Robust modulation of integrate-and-fire models (Van Pottelbergh et al 2018)

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Accession:235138
"By controlling the state of neuronal populations, neuromodulators ultimately affect behavior. A key neuromodulation mechanism is the alteration of neuronal excitability via the modulation of ion channel expression. This type of neuromodulation is normally studied with conductance-based models, but those models are computationally challenging for large-scale network simulations needed in population studies. This article studies the modulation properties of the multiquadratic integrate-and-fire model, a generalization of the classical quadratic integrate-and-fire model. The model is shown to combine the computational economy of integrate-and-fire modeling and the physiological interpretability of conductance-based modeling. It is therefore a good candidate for affordable computational studies of neuromodulation in large networks."
Reference:
1 . Van Pottelbergh T, Drion G, Sepulchre R (2018) Robust Modulation of Integrate-and-Fire Models. Neural Comput 30:987-1011 [PubMed]
Model Information (Click on a link to find other models with that property)
Model Type: Neuron or other electrically excitable cell;
Brain Region(s)/Organism:
Cell Type(s): Abstract Izhikevich neuron; Abstract integrate-and-fire adaptive exponential (AdEx) neuron; Abstract integrate-and-fire neuron;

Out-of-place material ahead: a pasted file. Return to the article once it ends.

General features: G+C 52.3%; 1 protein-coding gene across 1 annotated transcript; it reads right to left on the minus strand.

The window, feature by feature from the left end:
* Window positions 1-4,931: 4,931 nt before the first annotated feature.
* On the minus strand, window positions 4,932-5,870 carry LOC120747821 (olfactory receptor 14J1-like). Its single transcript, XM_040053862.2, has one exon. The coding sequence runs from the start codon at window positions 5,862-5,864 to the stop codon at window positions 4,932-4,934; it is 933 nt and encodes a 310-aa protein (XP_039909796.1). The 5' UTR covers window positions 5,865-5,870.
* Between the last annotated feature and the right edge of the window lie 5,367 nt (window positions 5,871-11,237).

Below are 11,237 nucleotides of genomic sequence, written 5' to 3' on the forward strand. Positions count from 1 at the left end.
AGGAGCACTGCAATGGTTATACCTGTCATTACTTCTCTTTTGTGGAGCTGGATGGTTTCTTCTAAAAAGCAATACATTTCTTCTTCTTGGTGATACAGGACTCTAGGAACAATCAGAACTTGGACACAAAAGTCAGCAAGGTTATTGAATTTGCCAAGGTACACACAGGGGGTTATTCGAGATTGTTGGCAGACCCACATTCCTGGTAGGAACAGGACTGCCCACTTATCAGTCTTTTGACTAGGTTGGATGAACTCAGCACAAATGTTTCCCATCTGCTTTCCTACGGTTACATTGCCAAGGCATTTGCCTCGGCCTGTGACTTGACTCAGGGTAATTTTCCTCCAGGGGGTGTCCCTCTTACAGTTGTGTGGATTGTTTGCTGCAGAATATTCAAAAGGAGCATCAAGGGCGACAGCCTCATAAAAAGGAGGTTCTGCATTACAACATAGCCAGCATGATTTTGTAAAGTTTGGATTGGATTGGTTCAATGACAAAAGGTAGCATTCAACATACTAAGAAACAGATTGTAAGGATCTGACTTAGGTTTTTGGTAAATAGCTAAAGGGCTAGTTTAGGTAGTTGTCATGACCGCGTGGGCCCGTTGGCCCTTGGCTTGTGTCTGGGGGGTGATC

Channel(s):
Gap Junctions:
Receptor(s):
Gene(s):
Transmitter(s):
Simulation Environment: Brian; Brian 2;
Model Concept(s): Bifurcation; Bursting; Action Potential Initiation; Delay; Multiscale; Neuromodulation;
Implementer(s): Van Pottelbergh, Tomas [tmjv2 at cam.ac.uk];
import matplotlib.pyplot as plt
from brian2 import *
from brian_models import *

start_scope()

time = 2000*ms

C = 1*ms
tau_s = 10*ms
tau_u = 100*ms
tau_uu = 1000*ms
v_th = -0
v_f0 = -40
v_s0 = -40
v_u0 = -20
v_uu0 = -50
g_f = 1
g_s = 0.5
g_u = 0.1
g_uu = 0.01

v_sr = -25
dv_u = 3
dv_uu = 3

I = 110.

G = NeuronGroup(1, MQIF2_eqs, threshold = MQIF2_threshold, reset = MQIF2_reset, dt=0.05*ms, method='rk4')
G.v = -35
G.v_s = -35
G.v_u = -35
G.v_uu = -35
M = StateMonitor(G, ['v','v_s','v_u','v_uu'], record=0)

spikemon = SpikeMonitor(G)

run(time)

t = M.t/ms
V = M[0].v
V = (V-min(V))/(max(V)-min(V))*100.

# Draw spikes
for ti in spikemon.t:
    i = int(ti / G.dt)
    V[i] = 100.

# Plot
plt.figure()
plt.plot(t, V)
plt.show()

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